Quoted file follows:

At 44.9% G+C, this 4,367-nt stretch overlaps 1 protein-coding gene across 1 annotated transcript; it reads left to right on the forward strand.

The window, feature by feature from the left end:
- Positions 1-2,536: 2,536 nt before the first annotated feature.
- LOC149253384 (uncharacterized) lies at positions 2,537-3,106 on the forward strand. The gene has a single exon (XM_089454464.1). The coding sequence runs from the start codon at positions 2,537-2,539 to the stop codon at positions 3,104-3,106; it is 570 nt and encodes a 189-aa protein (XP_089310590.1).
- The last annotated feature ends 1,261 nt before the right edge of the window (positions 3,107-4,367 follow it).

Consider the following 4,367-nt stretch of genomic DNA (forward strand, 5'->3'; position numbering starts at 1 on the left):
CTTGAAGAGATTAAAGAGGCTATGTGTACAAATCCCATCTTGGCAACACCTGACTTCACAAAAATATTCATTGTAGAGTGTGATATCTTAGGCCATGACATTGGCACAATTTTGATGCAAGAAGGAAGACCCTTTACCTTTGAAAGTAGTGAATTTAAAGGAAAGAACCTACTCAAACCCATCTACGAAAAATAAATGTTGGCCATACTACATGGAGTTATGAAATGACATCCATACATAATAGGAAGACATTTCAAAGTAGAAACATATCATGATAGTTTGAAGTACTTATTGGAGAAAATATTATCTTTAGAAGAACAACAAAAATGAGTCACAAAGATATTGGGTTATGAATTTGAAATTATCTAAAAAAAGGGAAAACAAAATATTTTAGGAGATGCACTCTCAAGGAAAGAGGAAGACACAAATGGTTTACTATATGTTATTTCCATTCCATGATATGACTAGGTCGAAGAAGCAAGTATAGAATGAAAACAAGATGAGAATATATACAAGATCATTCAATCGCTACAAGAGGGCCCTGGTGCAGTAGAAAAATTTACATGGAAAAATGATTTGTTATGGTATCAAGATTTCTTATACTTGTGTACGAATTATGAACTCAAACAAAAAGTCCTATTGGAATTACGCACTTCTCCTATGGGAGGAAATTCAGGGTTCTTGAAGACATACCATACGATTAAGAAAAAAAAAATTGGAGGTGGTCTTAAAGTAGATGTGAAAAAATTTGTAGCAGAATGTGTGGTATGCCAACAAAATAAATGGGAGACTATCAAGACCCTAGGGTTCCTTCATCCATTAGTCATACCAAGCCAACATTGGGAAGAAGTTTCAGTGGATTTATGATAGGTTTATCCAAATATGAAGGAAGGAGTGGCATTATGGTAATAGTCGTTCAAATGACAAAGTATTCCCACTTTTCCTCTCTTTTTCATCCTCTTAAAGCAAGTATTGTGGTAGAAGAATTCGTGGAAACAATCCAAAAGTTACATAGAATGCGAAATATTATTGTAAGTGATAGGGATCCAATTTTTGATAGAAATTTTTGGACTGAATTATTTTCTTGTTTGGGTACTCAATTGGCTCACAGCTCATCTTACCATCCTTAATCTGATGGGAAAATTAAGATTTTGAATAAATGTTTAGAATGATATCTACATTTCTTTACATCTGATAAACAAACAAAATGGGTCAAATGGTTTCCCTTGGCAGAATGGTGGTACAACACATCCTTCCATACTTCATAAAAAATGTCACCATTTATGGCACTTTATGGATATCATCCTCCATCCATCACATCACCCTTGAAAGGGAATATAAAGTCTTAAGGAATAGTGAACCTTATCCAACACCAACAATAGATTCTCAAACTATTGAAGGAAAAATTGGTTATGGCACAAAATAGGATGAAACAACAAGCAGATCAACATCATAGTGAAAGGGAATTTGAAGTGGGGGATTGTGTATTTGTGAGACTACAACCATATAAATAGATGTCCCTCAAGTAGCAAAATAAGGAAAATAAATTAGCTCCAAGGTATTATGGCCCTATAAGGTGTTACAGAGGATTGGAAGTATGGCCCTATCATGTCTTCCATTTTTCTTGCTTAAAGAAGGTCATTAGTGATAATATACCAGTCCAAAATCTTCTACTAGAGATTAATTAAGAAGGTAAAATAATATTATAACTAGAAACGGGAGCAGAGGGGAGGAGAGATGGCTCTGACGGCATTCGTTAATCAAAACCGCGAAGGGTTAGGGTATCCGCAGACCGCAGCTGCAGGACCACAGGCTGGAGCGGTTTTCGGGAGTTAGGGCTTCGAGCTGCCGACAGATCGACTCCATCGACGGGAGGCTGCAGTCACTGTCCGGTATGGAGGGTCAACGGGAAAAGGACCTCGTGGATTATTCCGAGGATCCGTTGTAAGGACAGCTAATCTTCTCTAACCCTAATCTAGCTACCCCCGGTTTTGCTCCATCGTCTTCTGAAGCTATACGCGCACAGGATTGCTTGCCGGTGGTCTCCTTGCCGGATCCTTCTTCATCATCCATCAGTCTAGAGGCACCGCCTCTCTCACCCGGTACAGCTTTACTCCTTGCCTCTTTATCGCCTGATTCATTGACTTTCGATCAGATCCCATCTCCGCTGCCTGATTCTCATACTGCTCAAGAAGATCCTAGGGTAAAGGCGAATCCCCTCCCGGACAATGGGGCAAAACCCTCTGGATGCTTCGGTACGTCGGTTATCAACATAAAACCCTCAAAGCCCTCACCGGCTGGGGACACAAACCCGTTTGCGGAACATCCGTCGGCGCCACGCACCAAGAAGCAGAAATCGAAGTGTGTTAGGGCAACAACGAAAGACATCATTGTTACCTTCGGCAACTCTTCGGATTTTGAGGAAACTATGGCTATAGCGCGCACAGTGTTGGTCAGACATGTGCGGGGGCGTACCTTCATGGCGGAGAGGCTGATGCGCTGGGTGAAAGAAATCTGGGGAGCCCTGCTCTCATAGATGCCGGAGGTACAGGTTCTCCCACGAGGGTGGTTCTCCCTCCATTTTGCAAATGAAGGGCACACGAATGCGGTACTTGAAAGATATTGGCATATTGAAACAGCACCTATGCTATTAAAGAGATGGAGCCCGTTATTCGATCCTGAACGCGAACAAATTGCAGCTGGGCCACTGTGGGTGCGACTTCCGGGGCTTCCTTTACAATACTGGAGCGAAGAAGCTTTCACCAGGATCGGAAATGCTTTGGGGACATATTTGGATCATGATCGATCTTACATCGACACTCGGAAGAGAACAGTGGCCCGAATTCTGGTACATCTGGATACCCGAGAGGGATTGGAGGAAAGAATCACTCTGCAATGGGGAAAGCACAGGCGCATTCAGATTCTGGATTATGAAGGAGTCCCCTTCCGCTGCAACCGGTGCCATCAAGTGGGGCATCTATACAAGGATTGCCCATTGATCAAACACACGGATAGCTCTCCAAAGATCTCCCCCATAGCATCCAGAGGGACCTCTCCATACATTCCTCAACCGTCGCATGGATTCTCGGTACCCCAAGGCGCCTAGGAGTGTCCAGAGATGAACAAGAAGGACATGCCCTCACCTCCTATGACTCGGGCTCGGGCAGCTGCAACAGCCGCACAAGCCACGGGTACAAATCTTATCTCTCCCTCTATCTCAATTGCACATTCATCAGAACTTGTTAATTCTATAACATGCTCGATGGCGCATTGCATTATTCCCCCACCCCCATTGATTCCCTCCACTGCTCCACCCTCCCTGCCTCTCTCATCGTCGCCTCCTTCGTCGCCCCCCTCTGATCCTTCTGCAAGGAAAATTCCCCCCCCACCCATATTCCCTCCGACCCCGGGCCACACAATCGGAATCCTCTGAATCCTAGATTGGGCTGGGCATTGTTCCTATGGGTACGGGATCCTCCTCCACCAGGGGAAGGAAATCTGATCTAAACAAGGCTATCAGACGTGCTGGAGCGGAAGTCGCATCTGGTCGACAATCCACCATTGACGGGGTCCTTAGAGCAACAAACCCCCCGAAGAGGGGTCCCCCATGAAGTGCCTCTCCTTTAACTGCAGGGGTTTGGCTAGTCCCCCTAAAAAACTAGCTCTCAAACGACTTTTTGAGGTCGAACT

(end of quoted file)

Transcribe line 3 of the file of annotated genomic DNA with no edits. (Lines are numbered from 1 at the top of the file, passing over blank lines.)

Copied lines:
- Positions 1-2,536: 2,536 nt before the first annotated feature.